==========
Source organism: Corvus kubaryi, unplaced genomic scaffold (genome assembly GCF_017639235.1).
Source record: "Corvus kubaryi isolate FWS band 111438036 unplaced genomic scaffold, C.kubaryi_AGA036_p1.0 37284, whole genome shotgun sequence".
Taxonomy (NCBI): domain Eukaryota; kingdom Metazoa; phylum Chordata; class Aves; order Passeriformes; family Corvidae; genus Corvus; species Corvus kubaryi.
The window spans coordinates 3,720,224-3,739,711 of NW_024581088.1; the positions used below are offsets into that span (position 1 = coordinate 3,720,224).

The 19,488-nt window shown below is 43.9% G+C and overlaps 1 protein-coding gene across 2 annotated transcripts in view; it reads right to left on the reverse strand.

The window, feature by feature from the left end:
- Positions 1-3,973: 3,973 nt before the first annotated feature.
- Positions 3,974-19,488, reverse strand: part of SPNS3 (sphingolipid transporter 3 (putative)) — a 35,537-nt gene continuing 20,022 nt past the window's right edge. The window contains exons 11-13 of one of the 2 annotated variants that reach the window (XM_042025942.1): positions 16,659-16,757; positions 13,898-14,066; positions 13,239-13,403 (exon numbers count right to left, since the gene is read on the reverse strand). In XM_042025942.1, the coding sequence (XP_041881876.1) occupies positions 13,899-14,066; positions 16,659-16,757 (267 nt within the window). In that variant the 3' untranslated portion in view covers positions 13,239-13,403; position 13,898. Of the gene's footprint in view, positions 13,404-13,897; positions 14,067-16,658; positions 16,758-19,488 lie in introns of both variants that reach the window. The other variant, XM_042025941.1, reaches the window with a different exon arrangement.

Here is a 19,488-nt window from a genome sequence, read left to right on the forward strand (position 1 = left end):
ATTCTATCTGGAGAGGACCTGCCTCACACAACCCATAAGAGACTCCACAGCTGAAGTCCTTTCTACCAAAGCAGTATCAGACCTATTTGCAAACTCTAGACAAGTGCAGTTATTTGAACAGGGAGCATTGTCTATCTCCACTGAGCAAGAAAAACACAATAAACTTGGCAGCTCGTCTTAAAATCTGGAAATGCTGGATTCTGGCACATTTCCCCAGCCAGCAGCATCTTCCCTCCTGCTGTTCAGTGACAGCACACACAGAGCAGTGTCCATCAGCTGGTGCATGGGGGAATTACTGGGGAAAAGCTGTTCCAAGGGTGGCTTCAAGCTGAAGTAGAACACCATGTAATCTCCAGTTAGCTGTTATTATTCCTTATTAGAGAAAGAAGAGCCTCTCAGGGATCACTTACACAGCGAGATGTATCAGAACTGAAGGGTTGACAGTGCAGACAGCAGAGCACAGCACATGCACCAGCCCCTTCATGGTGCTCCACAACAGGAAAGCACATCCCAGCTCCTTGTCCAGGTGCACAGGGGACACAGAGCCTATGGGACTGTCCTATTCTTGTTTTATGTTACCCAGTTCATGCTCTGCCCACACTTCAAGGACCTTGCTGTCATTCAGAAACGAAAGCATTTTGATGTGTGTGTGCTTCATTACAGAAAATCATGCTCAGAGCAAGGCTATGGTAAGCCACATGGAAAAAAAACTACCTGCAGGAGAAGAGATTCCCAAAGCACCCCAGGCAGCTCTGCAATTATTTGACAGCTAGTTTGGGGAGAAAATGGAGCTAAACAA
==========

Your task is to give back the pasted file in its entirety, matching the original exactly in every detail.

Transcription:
Source organism: Corvus kubaryi, unplaced genomic scaffold (genome assembly GCF_017639235.1).
Source record: "Corvus kubaryi isolate FWS band 111438036 unplaced genomic scaffold, C.kubaryi_AGA036_p1.0 37284, whole genome shotgun sequence".
Taxonomy (NCBI): domain Eukaryota; kingdom Metazoa; phylum Chordata; class Aves; order Passeriformes; family Corvidae; genus Corvus; species Corvus kubaryi.
The window spans coordinates 3,720,224-3,739,711 of NW_024581088.1; the positions used below are offsets into that span (position 1 = coordinate 3,720,224).

The 19,488-nt window shown below is 43.9% G+C and overlaps 1 protein-coding gene across 2 annotated transcripts in view; it reads right to left on the reverse strand.

The window, feature by feature from the left end:
- Positions 1-3,973: 3,973 nt before the first annotated feature.
- Positions 3,974-19,488, reverse strand: part of SPNS3 (sphingolipid transporter 3 (putative)) — a 35,537-nt gene continuing 20,022 nt past the window's right edge. The window contains exons 11-13 of one of the 2 annotated variants that reach the window (XM_042025942.1): positions 16,659-16,757; positions 13,898-14,066; positions 13,239-13,403 (exon numbers count right to left, since the gene is read on the reverse strand). In XM_042025942.1, the coding sequence (XP_041881876.1) occupies positions 13,899-14,066; positions 16,659-16,757 (267 nt within the window). In that variant the 3' untranslated portion in view covers positions 13,239-13,403; position 13,898. Of the gene's footprint in view, positions 13,404-13,897; positions 14,067-16,658; positions 16,758-19,488 lie in introns of both variants that reach the window. The other variant, XM_042025941.1, reaches the window with a different exon arrangement.

Here is a 19,488-nt window from a genome sequence, read left to right on the forward strand (position 1 = left end):
ATTCTATCTGGAGAGGACCTGCCTCACACAACCCATAAGAGACTCCACAGCTGAAGTCCTTTCTACCAAAGCAGTATCAGACCTATTTGCAAACTCTAGACAAGTGCAGTTATTTGAACAGGGAGCATTGTCTATCTCCACTGAGCAAGAAAAACACAATAAACTTGGCAGCTCGTCTTAAAATCTGGAAATGCTGGATTCTGGCACATTTCCCCAGCCAGCAGCATCTTCCCTCCTGCTGTTCAGTGACAGCACACACAGAGCAGTGTCCATCAGCTGGTGCATGGGGGAATTACTGGGGAAAAGCTGTTCCAAGGGTGGCTTCAAGCTGAAGTAGAACACCATGTAATCTCCAGTTAGCTGTTATTATTCCTTATTAGAGAAAGAAGAGCCTCTCAGGGATCACTTACACAGCGAGATGTATCAGAACTGAAGGGTTGACAGTGCAGACAGCAGAGCACAGCACATGCACCAGCCCCTTCATGGTGCTCCACAACAGGAAAGCACATCCCAGCTCCTTGTCCAGGTGCACAGGGGACACAGAGCCTATGGGACTGTCCTATTCTTGTTTTATGTTACCCAGTTCATGCTCTGCCCACACTTCAAGGACCTTGCTGTCATTCAGAAACGAAAGCATTTTGATGTGTGTGTGCTTCATTACAGAAAATCATGCTCAGAGCAAGGCTATGGTAAGCCACATGGAAAAAAAACTACCTGCAGGAGAAGAGATTCCCAAAGCACCCCAGGCAGCTCTGCAATTATTTGACAGCTAGTTTGGGGAGAAAATGGAGCTAAACAA